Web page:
The owner of the edition is “moved” to see young people creating representative books

Winsome Duncan launched the “Look Like Me Book Challenge CIC” in 2019 to help teach young people literacy and social skills.

October 27, 2022

The publishing house owner says seeing budding young authors working on books with characters that look like them has made her “really emotional” because the literature will serve as a legacy that will represent their “amazing” ideas. “.

Winsome Duncan, who is based in Bermondsey and is the owner of publishing house Peaches Publications Ltd, launched the ‘Look Like Me Book Challenge CIC’ in October 2019 – a charity that supports young people aged between seven and 18 across the UK with their literacy, creative writing, storytelling, peer mentoring and social skills, as well as teaching about the role diversity plays in the publishing industry.

Sadiq Khan, Winsome Duncan and Andre Fyffe at the Mayor’s Black History Month Opening Reception at City Hall (Winsome Duncan)

After reading the Reflecting Realities report in 2019, which she said mentioned that less than 10% of children’s books in the UK had black, Asian or minority ethnic characters, she said she felt compelled to try to change the narrative of the British publishing industry by having black and brown characters in her books.

“I am deeply saddened that inanimate objects are more likely to present than a black and brown face, animals are more likely to present than a black or brown face,” the 45-year-old told the agency. press release, during Black History. Month.

“When I read this it provided the impetus to launch the ‘Look Like Me Book Challenge CIC’ and our mission is truly to provide safe spaces for creative expression, telling the experiences of those in groups under -represented and marginalized, especially young people, with a broader intention to leave a mark of legacies in British literature.

The first intergenerational book made as part of the challenge during the first lockdown was The Popcorn House – Teamwork Makes The Dream Work, which is about “two superhero cousins ​​Zion and Neveah who through teamwork discover the magical land of Kalaria while staying with their beloved grandparents to lodge”.

Book cover
Book cover of ‘The Popcorn House – Teamwork Makes the Dream Work’ (Look Like Me Book Challenge CIC)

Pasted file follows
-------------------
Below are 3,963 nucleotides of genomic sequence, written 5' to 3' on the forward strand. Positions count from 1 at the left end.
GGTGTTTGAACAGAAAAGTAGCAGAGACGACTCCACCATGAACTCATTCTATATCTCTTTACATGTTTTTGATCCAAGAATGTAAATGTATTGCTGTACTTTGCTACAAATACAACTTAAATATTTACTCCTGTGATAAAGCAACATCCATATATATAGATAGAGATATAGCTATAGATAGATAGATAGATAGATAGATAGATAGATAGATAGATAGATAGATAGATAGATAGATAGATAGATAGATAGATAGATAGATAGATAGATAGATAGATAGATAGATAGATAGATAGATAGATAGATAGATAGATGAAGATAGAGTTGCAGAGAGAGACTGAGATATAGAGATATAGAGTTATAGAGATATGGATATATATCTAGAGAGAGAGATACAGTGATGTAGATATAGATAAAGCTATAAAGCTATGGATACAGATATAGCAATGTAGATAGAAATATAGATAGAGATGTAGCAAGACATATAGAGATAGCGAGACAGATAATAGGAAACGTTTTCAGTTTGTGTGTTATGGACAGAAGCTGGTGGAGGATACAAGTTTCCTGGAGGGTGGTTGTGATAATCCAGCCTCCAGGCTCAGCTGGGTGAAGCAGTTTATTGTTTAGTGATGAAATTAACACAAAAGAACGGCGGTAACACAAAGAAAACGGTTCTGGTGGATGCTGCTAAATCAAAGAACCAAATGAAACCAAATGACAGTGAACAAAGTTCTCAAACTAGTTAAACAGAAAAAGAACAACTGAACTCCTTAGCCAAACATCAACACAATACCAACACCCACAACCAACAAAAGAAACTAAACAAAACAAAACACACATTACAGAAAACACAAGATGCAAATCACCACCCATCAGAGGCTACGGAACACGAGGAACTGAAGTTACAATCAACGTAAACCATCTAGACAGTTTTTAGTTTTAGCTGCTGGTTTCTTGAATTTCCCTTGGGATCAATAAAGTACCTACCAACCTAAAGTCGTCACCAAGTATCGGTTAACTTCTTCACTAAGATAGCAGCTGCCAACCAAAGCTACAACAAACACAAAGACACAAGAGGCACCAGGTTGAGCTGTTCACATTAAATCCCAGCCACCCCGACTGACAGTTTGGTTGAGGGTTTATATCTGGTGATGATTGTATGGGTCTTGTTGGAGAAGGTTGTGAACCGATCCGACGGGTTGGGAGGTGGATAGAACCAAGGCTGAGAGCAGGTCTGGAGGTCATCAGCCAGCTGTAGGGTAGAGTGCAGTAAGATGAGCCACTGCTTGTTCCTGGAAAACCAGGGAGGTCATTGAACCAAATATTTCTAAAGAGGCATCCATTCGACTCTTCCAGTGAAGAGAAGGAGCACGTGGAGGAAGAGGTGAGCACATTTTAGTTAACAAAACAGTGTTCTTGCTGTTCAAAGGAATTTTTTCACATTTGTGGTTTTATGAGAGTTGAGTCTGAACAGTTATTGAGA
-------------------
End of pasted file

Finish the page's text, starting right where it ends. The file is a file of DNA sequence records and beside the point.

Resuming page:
It received contributions from 30 authors online, who were “these budding young authors were full of amazing character ideas and storytelling concepts,” Ms Duncan said.

“We had so much fun – we went for a photoshoot in Canary Wharf. From this cohort, four of these young people over the past three years have been our Youth Ambassadors and some of them are even business owners .

She added that the “next phase is now working on securing investment in our pilot 3D animation trailer in a series for ‘The Popcorn House'”.

A group of young authors are also publishing an Afro-Caribbean-inspired manga-style comic called Ashe The Justice Warrior, which focuses on racism in football and how young people can better manage their health. mental state and their well-being.

Ashe The Justice Warrior (Look Like Me Book Challenge CIC)

“We worked with young people aged 13 to 18 and we had a group of 32 young people online and two of them were footballers playing in the amateur league – one was a boy and the other was a girl” , Ms. Duncan said.

“These characters are at the heart of the comic – which has an Afro-Caribbean influence – and what’s interesting about the comic is that once they read it, they will have the opportunity to create and design their own comic afterwards.

“What we want to do is nurture talent, we want people to generate their own ideas and be seen in pop culture and we couldn’t have done this type of work without the support of the National Lottery Awards for All and UnLtd.”

Ms Duncan said guiding young people through the publishing process has been “really inspiring and motivating for creating legacy authors” and produced many tears of happiness.

“I cried so many times because my story matters, their story matters, our stories matter,” she said.

“I’m a melanin woman and I feel like the world needs to hear all of their creative ideas from children of color and it’s imperative for me to fulfill my destiny to be a creative force for good and to help young BAME authors to become visible in the traditional media.

“It will allow them to reach their potential, so they can continue to write more number 1 bestselling books and create images that portray them in a positive light as part of the characters they create.”

She added that working on books has also helped “boost their confidence, increase their self-esteem, improve their public presentation skills, and provide them with acting and media opportunities” and made them feel to “be part of a team”.

“And that’s why it’s so important to me to get these authors to leave their legacy in the books and tell their stories.”

About Marcia G. Hussain

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